‘The World’s Collection’: Libraries Seek to Broaden Access to Digital Archives



Fordham Libraries is still updating some of its collections with new material, including its postcard archive, which includes postcards such as this one from the early days of the Lincoln Center campus.


While Fordham’s library system and the New York Public Library (NYPL) branches remain closed, their staffs are turning their efforts to augmenting and streamlining their digital stores.

Both of these libraries are responding to Fordham community members and city residents, respectively, now scattered around the world, as the shutdown of New York continues due to coronavirus (COVID-19) concerns. There are limitations to the amount of new material they can provide to patrons while fully remote, but both Fordham and the NYPL are using this time to make accessibility of previously available materials a top priority.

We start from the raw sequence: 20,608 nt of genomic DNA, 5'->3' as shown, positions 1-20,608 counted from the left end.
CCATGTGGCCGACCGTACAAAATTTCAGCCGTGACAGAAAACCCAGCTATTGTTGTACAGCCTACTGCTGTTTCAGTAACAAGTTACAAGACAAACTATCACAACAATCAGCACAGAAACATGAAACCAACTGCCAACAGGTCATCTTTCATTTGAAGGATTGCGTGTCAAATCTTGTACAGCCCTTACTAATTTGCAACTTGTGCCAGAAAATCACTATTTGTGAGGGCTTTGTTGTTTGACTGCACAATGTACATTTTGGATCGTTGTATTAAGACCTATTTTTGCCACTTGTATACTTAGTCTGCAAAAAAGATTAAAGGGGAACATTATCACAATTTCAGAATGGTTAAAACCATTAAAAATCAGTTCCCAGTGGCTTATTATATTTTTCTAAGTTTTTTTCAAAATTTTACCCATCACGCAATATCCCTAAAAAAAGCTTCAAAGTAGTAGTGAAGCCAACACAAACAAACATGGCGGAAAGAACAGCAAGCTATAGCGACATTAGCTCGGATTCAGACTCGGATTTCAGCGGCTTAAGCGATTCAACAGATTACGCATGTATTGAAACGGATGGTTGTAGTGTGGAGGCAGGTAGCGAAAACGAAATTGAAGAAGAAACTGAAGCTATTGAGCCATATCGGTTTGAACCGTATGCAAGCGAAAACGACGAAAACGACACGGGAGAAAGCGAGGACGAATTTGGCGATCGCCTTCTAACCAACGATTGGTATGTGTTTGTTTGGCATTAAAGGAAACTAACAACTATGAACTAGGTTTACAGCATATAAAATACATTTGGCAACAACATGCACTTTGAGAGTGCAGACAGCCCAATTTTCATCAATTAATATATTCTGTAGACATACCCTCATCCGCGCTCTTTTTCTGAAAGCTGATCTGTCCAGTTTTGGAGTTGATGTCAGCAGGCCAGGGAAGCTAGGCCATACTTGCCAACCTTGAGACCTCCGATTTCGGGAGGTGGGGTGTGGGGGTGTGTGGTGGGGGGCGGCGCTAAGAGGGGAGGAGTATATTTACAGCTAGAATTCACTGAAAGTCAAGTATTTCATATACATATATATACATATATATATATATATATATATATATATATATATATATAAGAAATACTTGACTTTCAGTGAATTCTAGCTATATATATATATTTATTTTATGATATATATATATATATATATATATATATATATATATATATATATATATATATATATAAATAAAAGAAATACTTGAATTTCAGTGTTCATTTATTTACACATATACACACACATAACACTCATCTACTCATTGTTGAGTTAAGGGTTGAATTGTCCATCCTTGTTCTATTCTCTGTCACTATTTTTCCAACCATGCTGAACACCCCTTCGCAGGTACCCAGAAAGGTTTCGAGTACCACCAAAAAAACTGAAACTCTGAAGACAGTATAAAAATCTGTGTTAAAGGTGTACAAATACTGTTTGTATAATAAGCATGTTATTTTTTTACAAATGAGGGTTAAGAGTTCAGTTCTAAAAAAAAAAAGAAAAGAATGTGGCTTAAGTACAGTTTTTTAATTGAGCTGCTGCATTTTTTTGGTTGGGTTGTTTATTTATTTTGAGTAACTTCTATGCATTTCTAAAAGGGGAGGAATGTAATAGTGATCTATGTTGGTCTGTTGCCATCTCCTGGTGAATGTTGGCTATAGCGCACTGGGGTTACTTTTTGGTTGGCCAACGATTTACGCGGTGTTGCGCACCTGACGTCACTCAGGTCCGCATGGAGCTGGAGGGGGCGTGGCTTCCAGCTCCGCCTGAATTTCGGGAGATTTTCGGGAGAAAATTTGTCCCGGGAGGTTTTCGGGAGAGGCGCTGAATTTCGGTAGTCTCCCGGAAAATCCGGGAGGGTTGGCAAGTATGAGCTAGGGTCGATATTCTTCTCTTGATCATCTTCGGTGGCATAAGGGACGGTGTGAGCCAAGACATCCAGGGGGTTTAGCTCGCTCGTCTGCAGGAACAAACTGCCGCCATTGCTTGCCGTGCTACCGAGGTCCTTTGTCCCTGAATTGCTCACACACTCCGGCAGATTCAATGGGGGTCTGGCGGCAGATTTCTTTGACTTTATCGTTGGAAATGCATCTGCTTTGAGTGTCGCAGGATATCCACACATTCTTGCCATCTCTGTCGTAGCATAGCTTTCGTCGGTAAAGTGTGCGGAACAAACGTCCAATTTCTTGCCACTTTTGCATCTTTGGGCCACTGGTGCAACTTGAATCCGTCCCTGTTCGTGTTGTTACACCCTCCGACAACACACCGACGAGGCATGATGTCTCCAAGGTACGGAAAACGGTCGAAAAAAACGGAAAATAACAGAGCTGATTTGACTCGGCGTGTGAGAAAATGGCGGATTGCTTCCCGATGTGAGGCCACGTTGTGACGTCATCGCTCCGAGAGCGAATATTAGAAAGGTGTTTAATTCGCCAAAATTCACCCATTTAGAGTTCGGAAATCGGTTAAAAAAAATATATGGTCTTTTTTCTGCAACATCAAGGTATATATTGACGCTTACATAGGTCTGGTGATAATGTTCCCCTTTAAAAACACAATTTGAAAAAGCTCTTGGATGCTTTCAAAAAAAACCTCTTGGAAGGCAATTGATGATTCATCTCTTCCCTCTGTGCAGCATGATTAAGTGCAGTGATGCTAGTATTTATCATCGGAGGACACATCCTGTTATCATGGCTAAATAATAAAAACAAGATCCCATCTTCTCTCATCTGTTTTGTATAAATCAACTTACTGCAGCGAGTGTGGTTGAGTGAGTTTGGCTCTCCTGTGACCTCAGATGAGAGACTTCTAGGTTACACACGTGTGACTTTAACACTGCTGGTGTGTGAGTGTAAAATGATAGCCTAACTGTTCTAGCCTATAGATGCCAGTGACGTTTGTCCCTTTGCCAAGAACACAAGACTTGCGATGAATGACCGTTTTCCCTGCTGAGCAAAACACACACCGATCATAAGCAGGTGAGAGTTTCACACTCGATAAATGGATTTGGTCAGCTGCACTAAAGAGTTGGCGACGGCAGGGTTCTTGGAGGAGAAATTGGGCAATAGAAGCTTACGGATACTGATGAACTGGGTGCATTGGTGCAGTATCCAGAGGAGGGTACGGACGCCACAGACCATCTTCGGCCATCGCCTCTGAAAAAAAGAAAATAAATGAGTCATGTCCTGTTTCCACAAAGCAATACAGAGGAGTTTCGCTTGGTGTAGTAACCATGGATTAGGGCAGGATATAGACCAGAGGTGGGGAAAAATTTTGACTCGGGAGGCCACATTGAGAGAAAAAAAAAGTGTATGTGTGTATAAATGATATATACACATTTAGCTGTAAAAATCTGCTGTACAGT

The digital collections at Fordham’s libraries encompass an ever-growing trove of books, photographs, letters, videos and more related to the history of both the university and the neighborhoods that surround its campuses. Certain special collections come from sources solely within the university, such as archives from various academic departments including theater, visual design, English and psychology. Others are sourced from Fordham-affiliate organizations with an off-campus reach, such as archives built in conjunction with Italian American and African American history initiatives, both based in the Bronx.